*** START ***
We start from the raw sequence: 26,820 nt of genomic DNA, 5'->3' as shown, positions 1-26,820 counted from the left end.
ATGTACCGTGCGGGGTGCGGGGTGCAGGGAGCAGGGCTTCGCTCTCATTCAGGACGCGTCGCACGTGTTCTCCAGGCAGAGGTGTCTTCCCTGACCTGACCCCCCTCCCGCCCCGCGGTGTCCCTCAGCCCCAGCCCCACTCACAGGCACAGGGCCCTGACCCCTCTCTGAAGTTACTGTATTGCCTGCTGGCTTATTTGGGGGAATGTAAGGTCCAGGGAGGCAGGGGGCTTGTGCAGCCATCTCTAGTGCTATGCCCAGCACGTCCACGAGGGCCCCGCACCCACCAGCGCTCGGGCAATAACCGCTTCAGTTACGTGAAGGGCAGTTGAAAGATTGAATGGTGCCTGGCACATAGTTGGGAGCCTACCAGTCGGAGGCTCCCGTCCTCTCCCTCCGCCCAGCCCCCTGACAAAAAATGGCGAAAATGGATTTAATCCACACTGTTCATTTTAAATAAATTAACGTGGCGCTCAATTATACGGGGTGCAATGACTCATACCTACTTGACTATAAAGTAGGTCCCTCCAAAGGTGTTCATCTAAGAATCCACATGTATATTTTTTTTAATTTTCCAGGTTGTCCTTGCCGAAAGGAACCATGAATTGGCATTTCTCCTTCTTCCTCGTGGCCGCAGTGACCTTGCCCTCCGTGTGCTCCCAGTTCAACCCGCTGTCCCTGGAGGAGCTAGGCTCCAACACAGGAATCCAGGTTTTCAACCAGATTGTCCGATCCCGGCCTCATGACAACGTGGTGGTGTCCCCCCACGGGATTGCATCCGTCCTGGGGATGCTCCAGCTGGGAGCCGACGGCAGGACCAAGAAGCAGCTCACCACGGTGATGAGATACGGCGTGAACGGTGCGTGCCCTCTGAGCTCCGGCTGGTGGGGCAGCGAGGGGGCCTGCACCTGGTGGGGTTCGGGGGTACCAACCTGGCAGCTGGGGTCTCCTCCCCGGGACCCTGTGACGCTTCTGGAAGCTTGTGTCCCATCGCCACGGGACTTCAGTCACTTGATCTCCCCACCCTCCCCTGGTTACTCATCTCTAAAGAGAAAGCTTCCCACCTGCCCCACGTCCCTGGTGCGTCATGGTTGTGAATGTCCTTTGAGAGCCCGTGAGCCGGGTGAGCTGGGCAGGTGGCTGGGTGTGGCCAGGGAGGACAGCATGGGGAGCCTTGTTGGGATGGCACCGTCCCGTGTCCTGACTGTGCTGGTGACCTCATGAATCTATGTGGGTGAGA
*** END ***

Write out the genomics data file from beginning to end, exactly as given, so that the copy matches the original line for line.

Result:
We start from the raw sequence: 26,820 nt of genomic DNA, 5'->3' as shown, positions 1-26,820 counted from the left end.
ATGTACCGTGCGGGGTGCGGGGTGCAGGGAGCAGGGCTTCGCTCTCATTCAGGACGCGTCGCACGTGTTCTCCAGGCAGAGGTGTCTTCCCTGACCTGACCCCCCTCCCGCCCCGCGGTGTCCCTCAGCCCCAGCCCCACTCACAGGCACAGGGCCCTGACCCCTCTCTGAAGTTACTGTATTGCCTGCTGGCTTATTTGGGGGAATGTAAGGTCCAGGGAGGCAGGGGGCTTGTGCAGCCATCTCTAGTGCTATGCCCAGCACGTCCACGAGGGCCCCGCACCCACCAGCGCTCGGGCAATAACCGCTTCAGTTACGTGAAGGGCAGTTGAAAGATTGAATGGTGCCTGGCACATAGTTGGGAGCCTACCAGTCGGAGGCTCCCGTCCTCTCCCTCCGCCCAGCCCCCTGACAAAAAATGGCGAAAATGGATTTAATCCACACTGTTCATTTTAAATAAATTAACGTGGCGCTCAATTATACGGGGTGCAATGACTCATACCTACTTGACTATAAAGTAGGTCCCTCCAAAGGTGTTCATCTAAGAATCCACATGTATATTTTTTTTAATTTTCCAGGTTGTCCTTGCCGAAAGGAACCATGAATTGGCATTTCTCCTTCTTCCTCGTGGCCGCAGTGACCTTGCCCTCCGTGTGCTCCCAGTTCAACCCGCTGTCCCTGGAGGAGCTAGGCTCCAACACAGGAATCCAGGTTTTCAACCAGATTGTCCGATCCCGGCCTCATGACAACGTGGTGGTGTCCCCCCACGGGATTGCATCCGTCCTGGGGATGCTCCAGCTGGGAGCCGACGGCAGGACCAAGAAGCAGCTCACCACGGTGATGAGATACGGCGTGAACGGTGCGTGCCCTCTGAGCTCCGGCTGGTGGGGCAGCGAGGGGGCCTGCACCTGGTGGGGTTCGGGGGTACCAACCTGGCAGCTGGGGTCTCCTCCCCGGGACCCTGTGACGCTTCTGGAAGCTTGTGTCCCATCGCCACGGGACTTCAGTCACTTGATCTCCCCACCCTCCCCTGGTTACTCATCTCTAAAGAGAAAGCTTCCCACCTGCCCCACGTCCCTGGTGCGTCATGGTTGTGAATGTCCTTTGAGAGCCCGTGAGCCGGGTGAGCTGGGCAGGTGGCTGGGTGTGGCCAGGGAGGACAGCATGGGGAGCCTTGTTGGGATGGCACCGTCCCGTGTCCTGACTGTGCTGGTGACCTCATGAATCTATGTGGGTGAGA